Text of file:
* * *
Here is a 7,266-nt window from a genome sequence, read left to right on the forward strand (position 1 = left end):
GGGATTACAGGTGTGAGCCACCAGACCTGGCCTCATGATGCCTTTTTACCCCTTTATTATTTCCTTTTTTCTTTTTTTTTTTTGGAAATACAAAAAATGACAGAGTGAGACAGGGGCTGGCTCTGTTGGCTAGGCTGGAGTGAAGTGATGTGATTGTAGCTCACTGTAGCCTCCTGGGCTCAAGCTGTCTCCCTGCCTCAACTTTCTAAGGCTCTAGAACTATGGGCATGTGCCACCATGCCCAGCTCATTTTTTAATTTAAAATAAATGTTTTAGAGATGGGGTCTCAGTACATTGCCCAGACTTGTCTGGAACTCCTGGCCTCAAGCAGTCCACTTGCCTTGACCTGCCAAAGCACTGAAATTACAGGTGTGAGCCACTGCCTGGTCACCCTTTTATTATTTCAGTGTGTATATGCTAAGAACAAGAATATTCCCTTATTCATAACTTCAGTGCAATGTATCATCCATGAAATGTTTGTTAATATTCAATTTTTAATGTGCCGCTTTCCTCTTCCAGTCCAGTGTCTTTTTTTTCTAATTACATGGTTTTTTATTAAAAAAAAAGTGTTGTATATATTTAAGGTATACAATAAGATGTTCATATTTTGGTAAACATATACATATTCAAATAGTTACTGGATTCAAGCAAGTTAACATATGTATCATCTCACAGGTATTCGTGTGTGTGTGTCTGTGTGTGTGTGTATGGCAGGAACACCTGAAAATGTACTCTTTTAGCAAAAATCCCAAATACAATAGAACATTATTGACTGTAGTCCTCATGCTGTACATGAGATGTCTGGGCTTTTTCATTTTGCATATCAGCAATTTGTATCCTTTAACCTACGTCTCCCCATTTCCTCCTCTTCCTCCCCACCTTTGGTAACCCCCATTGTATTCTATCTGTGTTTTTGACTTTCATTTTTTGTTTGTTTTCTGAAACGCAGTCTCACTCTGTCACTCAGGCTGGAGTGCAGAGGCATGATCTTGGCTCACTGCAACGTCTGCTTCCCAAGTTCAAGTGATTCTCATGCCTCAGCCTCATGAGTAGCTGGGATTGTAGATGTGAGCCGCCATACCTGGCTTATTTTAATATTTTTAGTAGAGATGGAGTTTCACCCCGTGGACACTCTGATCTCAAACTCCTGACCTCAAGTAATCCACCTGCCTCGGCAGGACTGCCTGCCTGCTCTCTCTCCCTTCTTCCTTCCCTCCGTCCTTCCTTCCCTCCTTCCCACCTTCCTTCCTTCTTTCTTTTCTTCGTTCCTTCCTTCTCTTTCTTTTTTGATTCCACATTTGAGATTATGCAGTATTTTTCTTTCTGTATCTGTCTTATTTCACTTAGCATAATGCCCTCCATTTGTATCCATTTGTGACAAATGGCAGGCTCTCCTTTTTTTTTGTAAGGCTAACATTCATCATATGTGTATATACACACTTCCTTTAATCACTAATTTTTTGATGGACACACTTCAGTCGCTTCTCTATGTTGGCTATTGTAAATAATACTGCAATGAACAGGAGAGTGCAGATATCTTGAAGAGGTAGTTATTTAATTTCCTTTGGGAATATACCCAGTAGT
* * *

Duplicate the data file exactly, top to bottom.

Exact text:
Here is a 7,266-nt window from a genome sequence, read left to right on the forward strand (position 1 = left end):
GGGATTACAGGTGTGAGCCACCAGACCTGGCCTCATGATGCCTTTTTACCCCTTTATTATTTCCTTTTTTCTTTTTTTTTTTTGGAAATACAAAAAATGACAGAGTGAGACAGGGGCTGGCTCTGTTGGCTAGGCTGGAGTGAAGTGATGTGATTGTAGCTCACTGTAGCCTCCTGGGCTCAAGCTGTCTCCCTGCCTCAACTTTCTAAGGCTCTAGAACTATGGGCATGTGCCACCATGCCCAGCTCATTTTTTAATTTAAAATAAATGTTTTAGAGATGGGGTCTCAGTACATTGCCCAGACTTGTCTGGAACTCCTGGCCTCAAGCAGTCCACTTGCCTTGACCTGCCAAAGCACTGAAATTACAGGTGTGAGCCACTGCCTGGTCACCCTTTTATTATTTCAGTGTGTATATGCTAAGAACAAGAATATTCCCTTATTCATAACTTCAGTGCAATGTATCATCCATGAAATGTTTGTTAATATTCAATTTTTAATGTGCCGCTTTCCTCTTCCAGTCCAGTGTCTTTTTTTTCTAATTACATGGTTTTTTATTAAAAAAAAAGTGTTGTATATATTTAAGGTATACAATAAGATGTTCATATTTTGGTAAACATATACATATTCAAATAGTTACTGGATTCAAGCAAGTTAACATATGTATCATCTCACAGGTATTCGTGTGTGTGTGTCTGTGTGTGTGTGTATGGCAGGAACACCTGAAAATGTACTCTTTTAGCAAAAATCCCAAATACAATAGAACATTATTGACTGTAGTCCTCATGCTGTACATGAGATGTCTGGGCTTTTTCATTTTGCATATCAGCAATTTGTATCCTTTAACCTACGTCTCCCCATTTCCTCCTCTTCCTCCCCACCTTTGGTAACCCCCATTGTATTCTATCTGTGTTTTTGACTTTCATTTTTTGTTTGTTTTCTGAAACGCAGTCTCACTCTGTCACTCAGGCTGGAGTGCAGAGGCATGATCTTGGCTCACTGCAACGTCTGCTTCCCAAGTTCAAGTGATTCTCATGCCTCAGCCTCATGAGTAGCTGGGATTGTAGATGTGAGCCGCCATACCTGGCTTATTTTAATATTTTTAGTAGAGATGGAGTTTCACCCCGTGGACACTCTGATCTCAAACTCCTGACCTCAAGTAATCCACCTGCCTCGGCAGGACTGCCTGCCTGCTCTCTCTCCCTTCTTCCTTCCCTCCGTCCTTCCTTCCCTCCTTCCCACCTTCCTTCCTTCTTTCTTTTCTTCGTTCCTTCCTTCTCTTTCTTTTTTGATTCCACATTTGAGATTATGCAGTATTTTTCTTTCTGTATCTGTCTTATTTCACTTAGCATAATGCCCTCCATTTGTATCCATTTGTGACAAATGGCAGGCTCTCCTTTTTTTTTGTAAGGCTAACATTCATCATATGTGTATATACACACTTCCTTTAATCACTAATTTTTTGATGGACACACTTCAGTCGCTTCTCTATGTTGGCTATTGTAAATAATACTGCAATGAACAGGAGAGTGCAGATATCTTGAAGAGGTAGTTATTTAATTTCCTTTGGGAATATACCCAGTAGT